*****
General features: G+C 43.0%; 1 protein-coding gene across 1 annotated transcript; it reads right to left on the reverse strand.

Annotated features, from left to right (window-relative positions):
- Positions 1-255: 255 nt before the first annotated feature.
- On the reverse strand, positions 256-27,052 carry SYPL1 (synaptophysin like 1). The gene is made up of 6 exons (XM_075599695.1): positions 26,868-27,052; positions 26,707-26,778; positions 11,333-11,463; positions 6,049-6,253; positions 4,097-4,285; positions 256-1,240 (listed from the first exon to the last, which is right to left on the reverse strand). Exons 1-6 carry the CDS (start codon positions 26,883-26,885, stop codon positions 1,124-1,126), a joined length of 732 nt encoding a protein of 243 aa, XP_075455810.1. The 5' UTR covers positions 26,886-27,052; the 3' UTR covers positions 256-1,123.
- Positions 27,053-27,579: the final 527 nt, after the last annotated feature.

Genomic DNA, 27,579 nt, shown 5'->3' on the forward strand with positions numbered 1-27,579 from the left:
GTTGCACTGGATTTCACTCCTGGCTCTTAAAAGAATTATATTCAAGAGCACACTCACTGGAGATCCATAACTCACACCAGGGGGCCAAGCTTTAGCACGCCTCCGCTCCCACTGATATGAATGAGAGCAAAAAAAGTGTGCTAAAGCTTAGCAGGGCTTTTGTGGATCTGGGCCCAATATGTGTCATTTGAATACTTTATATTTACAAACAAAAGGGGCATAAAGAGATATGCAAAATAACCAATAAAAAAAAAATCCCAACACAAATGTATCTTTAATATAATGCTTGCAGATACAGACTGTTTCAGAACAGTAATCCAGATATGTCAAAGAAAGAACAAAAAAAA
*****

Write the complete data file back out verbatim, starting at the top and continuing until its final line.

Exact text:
General features: G+C 43.0%; 1 protein-coding gene across 1 annotated transcript; it reads right to left on the reverse strand.

Annotated features, from left to right (window-relative positions):
- Positions 1-255: 255 nt before the first annotated feature.
- On the reverse strand, positions 256-27,052 carry SYPL1 (synaptophysin like 1). The gene is made up of 6 exons (XM_075599695.1): positions 26,868-27,052; positions 26,707-26,778; positions 11,333-11,463; positions 6,049-6,253; positions 4,097-4,285; positions 256-1,240 (listed from the first exon to the last, which is right to left on the reverse strand). Exons 1-6 carry the CDS (start codon positions 26,883-26,885, stop codon positions 1,124-1,126), a joined length of 732 nt encoding a protein of 243 aa, XP_075455810.1. The 5' UTR covers positions 26,886-27,052; the 3' UTR covers positions 256-1,123.
- Positions 27,053-27,579: the final 527 nt, after the last annotated feature.

Genomic DNA, 27,579 nt, shown 5'->3' on the forward strand with positions numbered 1-27,579 from the left:
GTTGCACTGGATTTCACTCCTGGCTCTTAAAAGAATTATATTCAAGAGCACACTCACTGGAGATCCATAACTCACACCAGGGGGCCAAGCTTTAGCACGCCTCCGCTCCCACTGATATGAATGAGAGCAAAAAAAGTGTGCTAAAGCTTAGCAGGGCTTTTGTGGATCTGGGCCCAATATGTGTCATTTGAATACTTTATATTTACAAACAAAAGGGGCATAAAGAGATATGCAAAATAACCAATAAAAAAAAAATCCCAACACAAATGTATCTTTAATATAATGCTTGCAGATACAGACTGTTTCAGAACAGTAATCCAGATATGTCAAAGAAAGAACAAAAAAAA